daylight freezes them
and winter, but come August
tree people watch, play
tree people by Angie Quantrell
Lake Keechelus, I-90, Washington state
A few weeks back, we went for a hike around Lake Easton. It was a gorgeous day with both shady and sunny sections. If only we had our swimsuits, we could have jumped in the lake to cool off!
The above picture is of the bridge visible from I-90. If one travels east first, this is at the end of the hike. You can just see the trail bridge across the lake along the Palouse to Cascades Trail (near center, whitish line along the water).
We started out at the picnic area/day use portion of the Lake Easton State Park (Discover Pass required). It wasn’t too crowded when we got there and we managed to get a great parking spot. But beware late arrivals when the weather is warm! When we got back from the hike, the parking lot was crammed, people were circling looking for spots, and the beach area was wild. The better plan is to arrive early.
The directions I found were a bit vague-I love well-posted hikes with good signs. But alas, we did not get lost. We wondered once or twice but just kept going. And once we were headed towards Ellensburg on the Palouse to Cascades Trail, but we didn’t get too far before we realized we were headed east instead of west. (Once you pass through Easton, you must head back west to circle the lake.)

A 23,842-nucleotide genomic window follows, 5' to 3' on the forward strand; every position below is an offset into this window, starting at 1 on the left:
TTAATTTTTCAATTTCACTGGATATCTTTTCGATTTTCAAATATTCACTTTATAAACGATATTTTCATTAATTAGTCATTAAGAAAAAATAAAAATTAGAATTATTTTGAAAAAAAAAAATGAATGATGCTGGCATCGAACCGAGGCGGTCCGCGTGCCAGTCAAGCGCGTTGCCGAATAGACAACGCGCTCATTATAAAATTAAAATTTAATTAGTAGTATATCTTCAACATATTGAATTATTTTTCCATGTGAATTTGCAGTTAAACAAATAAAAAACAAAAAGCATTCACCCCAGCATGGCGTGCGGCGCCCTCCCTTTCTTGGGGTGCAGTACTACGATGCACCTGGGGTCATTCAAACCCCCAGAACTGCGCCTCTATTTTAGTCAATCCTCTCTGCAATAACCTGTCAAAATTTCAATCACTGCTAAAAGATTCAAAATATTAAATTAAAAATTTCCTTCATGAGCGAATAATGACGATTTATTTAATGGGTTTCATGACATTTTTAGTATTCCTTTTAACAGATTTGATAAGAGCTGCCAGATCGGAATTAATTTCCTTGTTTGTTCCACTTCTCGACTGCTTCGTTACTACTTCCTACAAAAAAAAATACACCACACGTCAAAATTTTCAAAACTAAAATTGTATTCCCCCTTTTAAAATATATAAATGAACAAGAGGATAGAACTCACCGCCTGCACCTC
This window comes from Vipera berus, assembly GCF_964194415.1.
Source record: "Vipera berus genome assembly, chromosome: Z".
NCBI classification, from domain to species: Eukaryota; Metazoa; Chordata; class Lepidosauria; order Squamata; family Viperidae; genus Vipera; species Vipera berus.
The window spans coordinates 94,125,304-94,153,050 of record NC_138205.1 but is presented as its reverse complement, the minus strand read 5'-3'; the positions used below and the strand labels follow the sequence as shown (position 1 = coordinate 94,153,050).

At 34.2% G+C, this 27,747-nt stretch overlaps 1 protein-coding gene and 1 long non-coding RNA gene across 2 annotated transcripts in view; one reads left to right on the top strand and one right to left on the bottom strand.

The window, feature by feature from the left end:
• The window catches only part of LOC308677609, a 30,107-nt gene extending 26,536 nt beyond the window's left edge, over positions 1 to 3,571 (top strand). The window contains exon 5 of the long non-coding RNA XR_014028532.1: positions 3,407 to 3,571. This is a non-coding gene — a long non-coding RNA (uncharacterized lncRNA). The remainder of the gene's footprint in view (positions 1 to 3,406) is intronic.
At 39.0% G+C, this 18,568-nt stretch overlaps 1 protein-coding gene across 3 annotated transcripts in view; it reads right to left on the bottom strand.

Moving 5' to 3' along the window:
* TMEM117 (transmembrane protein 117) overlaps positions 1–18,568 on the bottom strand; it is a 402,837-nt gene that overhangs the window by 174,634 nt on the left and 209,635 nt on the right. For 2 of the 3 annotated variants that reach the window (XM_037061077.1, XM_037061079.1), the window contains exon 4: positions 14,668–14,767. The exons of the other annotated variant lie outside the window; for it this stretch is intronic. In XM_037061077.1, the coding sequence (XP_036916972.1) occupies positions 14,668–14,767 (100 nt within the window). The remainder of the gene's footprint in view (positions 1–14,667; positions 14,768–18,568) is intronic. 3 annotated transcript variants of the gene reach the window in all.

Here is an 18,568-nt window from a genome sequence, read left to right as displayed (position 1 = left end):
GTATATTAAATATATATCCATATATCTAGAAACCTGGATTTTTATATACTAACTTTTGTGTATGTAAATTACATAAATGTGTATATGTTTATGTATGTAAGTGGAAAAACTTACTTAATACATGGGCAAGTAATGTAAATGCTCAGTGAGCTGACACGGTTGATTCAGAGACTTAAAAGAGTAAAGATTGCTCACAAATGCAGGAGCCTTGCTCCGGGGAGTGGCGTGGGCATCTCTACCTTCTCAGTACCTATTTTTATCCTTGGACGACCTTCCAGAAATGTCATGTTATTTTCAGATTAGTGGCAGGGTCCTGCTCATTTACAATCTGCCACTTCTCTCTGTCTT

Starting at the beach/picnic area right on the lake, we walked east, following a sort of general trail. Which proved to be correct. The Kevster, my honey, is walking along the tree-lined trail above. The surprise was when we had to climb a hill, which we did not notice as we drove in.
Follow the trail past the lake. It will eventually go past the lake and meander right beside the Yakima River as it exits Lake Easton. Pretty cool!
We passed the Yakima River two times. Once, as seen above, is right past the eastern end of the lake. The other is on the opposite end of the lake, where the Yakima River enters Lake Easton!
After the riverside trail leads you back to the main road, Lake Easton Road, hang right and walk back across the bridge and through Easton. Once you are through Easton, follow the signs to the Palouse to Cascades Trail (a right turn on Cabin Creek Road).
I’m standing between the Burlington Northern Santa Fe (BNSF) railroad tracks. Continue over the tracks, easing right (not left like we did at first) around another corner and you will see a sign leading you to the Palouse to Cascades Trail. It looks like a road. Great for walking!
And a tunnel! I love tunnels, particularly ones I can see through without too much difficulty.